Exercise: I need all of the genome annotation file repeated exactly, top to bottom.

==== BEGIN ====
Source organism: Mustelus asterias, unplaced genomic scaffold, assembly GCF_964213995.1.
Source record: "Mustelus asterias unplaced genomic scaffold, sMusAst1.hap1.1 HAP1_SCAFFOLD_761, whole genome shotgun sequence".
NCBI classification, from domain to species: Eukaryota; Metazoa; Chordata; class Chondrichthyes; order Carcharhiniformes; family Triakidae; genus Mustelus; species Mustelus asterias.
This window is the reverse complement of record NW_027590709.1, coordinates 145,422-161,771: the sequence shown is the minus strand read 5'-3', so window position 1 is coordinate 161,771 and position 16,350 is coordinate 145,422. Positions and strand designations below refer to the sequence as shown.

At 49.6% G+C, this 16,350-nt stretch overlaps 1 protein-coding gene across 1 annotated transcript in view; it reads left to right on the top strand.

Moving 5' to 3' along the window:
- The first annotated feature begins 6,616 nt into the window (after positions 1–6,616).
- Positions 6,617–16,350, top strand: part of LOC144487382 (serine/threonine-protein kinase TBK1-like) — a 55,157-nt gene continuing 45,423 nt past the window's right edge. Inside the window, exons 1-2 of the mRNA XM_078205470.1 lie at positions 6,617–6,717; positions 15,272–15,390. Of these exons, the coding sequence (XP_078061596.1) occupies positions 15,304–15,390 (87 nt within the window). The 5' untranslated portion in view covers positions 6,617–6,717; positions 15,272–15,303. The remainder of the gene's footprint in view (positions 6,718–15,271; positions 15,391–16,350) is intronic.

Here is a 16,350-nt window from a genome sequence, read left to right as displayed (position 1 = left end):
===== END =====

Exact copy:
Source organism: Mustelus asterias, unplaced genomic scaffold, assembly GCF_964213995.1.
Source record: "Mustelus asterias unplaced genomic scaffold, sMusAst1.hap1.1 HAP1_SCAFFOLD_761, whole genome shotgun sequence".
NCBI classification, from domain to species: Eukaryota; Metazoa; Chordata; class Chondrichthyes; order Carcharhiniformes; family Triakidae; genus Mustelus; species Mustelus asterias.
This window is the reverse complement of record NW_027590709.1, coordinates 145,422-161,771: the sequence shown is the minus strand read 5'-3', so window position 1 is coordinate 161,771 and position 16,350 is coordinate 145,422. Positions and strand designations below refer to the sequence as shown.

At 49.6% G+C, this 16,350-nt stretch overlaps 1 protein-coding gene across 1 annotated transcript in view; it reads left to right on the top strand.

Moving 5' to 3' along the window:
- The first annotated feature begins 6,616 nt into the window (after positions 1–6,616).
- Positions 6,617–16,350, top strand: part of LOC144487382 (serine/threonine-protein kinase TBK1-like) — a 55,157-nt gene continuing 45,423 nt past the window's right edge. Inside the window, exons 1-2 of the mRNA XM_078205470.1 lie at positions 6,617–6,717; positions 15,272–15,390. Of these exons, the coding sequence (XP_078061596.1) occupies positions 15,304–15,390 (87 nt within the window). The 5' untranslated portion in view covers positions 6,617–6,717; positions 15,272–15,303. The remainder of the gene's footprint in view (positions 6,718–15,271; positions 15,391–16,350) is intronic.

Here is a 16,350-nt window from a genome sequence, read left to right as displayed (position 1 = left end):